Look, you can google “resume tips” and get all the basic information you need on how to make a professional looking document. However, what truly sets you a part? It’s in the details my friend.
Whether you’re tweaking a professional resume for a job or an application for a pageant, these tips will come in handy.
First, the order of importance of how your information should be laid out in a resume:
– Contact Information
– Professional Experience
– Activities and Honors
Below is a sample resume, front and back.
Full name, mailing address, cell phone, and person email is required here. I put mine in the header, so it gives more room for the good stuff. If your email address is not professional in nature or juvenile, just make a new one.
If you’ve been out of college for a while, don’t put your high school graduation GPA or that you even graduated from high school in there. The fact that you’ve graduated from high school is a given.
This is the meat and potatoes of your resume. List your most recent first. Depending on how long you’ve been in the workplace, don’t list all your jobs. About 10-15 years is all you need to go back. If you’ve got early jobs listed, especially those that didn’t give you a ton of experience, just drop them all together. When you get that interview and they ask the “tell me about yourself” question, you can give them a quick overview of your early career.
Here’s a biggy…. equivalate your experiences to numbers and growth. Saying you led your team in doing something, how many was on your team? You say you grew your numbers, from what to what and in what amount of time. The more specific, the better. You managed a budget? What was that budget number? Question each of your bullets and think how you can make it more detailed.
Just like with your Professional Experience, list your most recent first. It’s probably not necessary that you have Cheer Captain on your resume, unless of course, that was last year.
What throws out more resumes than anything is the functuay of the document. It needs to visually be appealing and correct. You don’t have to have a graphic design background to make it look pretty. In fact, Microsoft Word is amazing and can give you a template. But you still need to follow these rules:
♦ Your resume should be no more than two pages (that means one page, front and back).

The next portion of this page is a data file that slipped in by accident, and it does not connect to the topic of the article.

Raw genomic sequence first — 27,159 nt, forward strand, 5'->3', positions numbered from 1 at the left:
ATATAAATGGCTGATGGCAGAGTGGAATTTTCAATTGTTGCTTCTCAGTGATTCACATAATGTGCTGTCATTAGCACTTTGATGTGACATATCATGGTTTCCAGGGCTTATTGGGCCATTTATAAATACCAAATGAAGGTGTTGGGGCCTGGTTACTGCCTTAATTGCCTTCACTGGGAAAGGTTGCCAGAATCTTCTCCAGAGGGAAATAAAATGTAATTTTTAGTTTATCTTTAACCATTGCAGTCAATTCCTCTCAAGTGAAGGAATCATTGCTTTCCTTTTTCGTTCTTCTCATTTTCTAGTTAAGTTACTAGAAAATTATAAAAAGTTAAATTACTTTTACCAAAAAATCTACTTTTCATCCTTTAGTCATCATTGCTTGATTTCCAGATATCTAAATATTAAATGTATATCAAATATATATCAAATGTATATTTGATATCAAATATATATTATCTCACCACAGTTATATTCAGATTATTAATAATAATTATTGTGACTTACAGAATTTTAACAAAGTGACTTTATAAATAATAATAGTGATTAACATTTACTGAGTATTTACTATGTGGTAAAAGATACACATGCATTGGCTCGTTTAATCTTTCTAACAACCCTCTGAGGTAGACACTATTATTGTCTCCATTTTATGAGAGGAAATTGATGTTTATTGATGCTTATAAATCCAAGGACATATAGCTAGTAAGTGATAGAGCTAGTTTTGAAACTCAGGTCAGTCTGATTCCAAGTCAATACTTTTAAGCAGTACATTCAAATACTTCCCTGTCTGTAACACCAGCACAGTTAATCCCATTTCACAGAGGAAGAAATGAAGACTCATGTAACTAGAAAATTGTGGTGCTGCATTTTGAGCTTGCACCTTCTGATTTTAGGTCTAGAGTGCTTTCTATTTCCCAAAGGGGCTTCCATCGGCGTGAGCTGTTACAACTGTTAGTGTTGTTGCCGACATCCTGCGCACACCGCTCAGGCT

♦ Use the same font throughout. No whimsical fonts. Good ol’ Times New Roman never goes out of style.
♦ You must have the exact space gaps throughout. If you have a size 14 space between your headers, you better have size 14 for every header.
♦ Use the same font size for the body of the text.
♦ Periods should be used at the end of each line in your bulleted Professional Experiences.
♦ Use past tense. The past experiences you’ve had need to be in past tense. I also like to have my current position in past tense too, so it has a nice flow and truly, even if you’re in that current position, your duties you list are technically in past tense. You could have your current position’s bullets in present tense as well. It can go either way.
♦ Unless asked for, don’t put references on your resume. Listing references is a tad old school anymore because if they’re on as a reference, they’re going to say amazing things about you. However, if they do ask for them, make sure you let your references know that they’ll be listed.
♦ Don’t use acronyms. List everything out. Don’t assume the reader knows what you’re talking about, ever.
♦ Always save as a pdf before submitting. Never send a Word doc resume or application.
All in all, keep your resume or application simple, yet descriptive and correct. You want to blow the reader away and make it easy to navigate the information.
And when you’re done, ask a friend to review quick. It’s not embarrassing to ask someone to edit, in fact, they’ll be flattered.
Katie Stien is a wife, mom of two boys, meeting expert, pig show regular and cowboy boot aficionado. She is also a past title holder, pageant coordinator of more than 12 years, an agriculture advocate and enjoys helping youth be the best versions of themselves. Through Katie’s professional and personal career, she saw a need to connect those in the industry; hence how Queen Connection was born.